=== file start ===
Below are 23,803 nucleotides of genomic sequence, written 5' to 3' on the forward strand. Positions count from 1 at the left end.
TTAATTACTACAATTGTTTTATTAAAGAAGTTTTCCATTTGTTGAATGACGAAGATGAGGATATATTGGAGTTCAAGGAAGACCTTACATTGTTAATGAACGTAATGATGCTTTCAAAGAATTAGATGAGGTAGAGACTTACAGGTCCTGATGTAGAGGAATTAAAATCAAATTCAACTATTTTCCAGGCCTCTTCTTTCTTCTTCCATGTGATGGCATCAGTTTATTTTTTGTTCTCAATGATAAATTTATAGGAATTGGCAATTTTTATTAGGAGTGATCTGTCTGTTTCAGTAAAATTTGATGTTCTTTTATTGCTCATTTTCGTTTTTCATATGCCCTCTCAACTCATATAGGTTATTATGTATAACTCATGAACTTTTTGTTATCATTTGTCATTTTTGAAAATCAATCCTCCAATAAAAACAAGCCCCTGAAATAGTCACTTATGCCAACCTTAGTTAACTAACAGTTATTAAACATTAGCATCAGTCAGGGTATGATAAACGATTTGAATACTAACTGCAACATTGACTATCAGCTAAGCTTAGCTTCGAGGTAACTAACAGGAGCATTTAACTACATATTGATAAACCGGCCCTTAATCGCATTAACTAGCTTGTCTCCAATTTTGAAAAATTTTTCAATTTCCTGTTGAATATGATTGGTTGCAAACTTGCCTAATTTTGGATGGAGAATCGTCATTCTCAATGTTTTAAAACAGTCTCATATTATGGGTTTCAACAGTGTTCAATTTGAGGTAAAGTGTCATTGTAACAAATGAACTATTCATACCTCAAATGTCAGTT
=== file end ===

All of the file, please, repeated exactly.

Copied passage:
Below are 23,803 nucleotides of genomic sequence, written 5' to 3' on the forward strand. Positions count from 1 at the left end.
TTAATTACTACAATTGTTTTATTAAAGAAGTTTTCCATTTGTTGAATGACGAAGATGAGGATATATTGGAGTTCAAGGAAGACCTTACATTGTTAATGAACGTAATGATGCTTTCAAAGAATTAGATGAGGTAGAGACTTACAGGTCCTGATGTAGAGGAATTAAAATCAAATTCAACTATTTTCCAGGCCTCTTCTTTCTTCTTCCATGTGATGGCATCAGTTTATTTTTTGTTCTCAATGATAAATTTATAGGAATTGGCAATTTTTATTAGGAGTGATCTGTCTGTTTCAGTAAAATTTGATGTTCTTTTATTGCTCATTTTCGTTTTTCATATGCCCTCTCAACTCATATAGGTTATTATGTATAACTCATGAACTTTTTGTTATCATTTGTCATTTTTGAAAATCAATCCTCCAATAAAAACAAGCCCCTGAAATAGTCACTTATGCCAACCTTAGTTAACTAACAGTTATTAAACATTAGCATCAGTCAGGGTATGATAAACGATTTGAATACTAACTGCAACATTGACTATCAGCTAAGCTTAGCTTCGAGGTAACTAACAGGAGCATTTAACTACATATTGATAAACCGGCCCTTAATCGCATTAACTAGCTTGTCTCCAATTTTGAAAAATTTTTCAATTTCCTGTTGAATATGATTGGTTGCAAACTTGCCTAATTTTGGATGGAGAATCGTCATTCTCAATGTTTTAAAACAGTCTCATATTATGGGTTTCAACAGTGTTCAATTTGAGGTAAAGTGTCATTGTAACAAATGAACTATTCATACCTCAAATGTCAGTT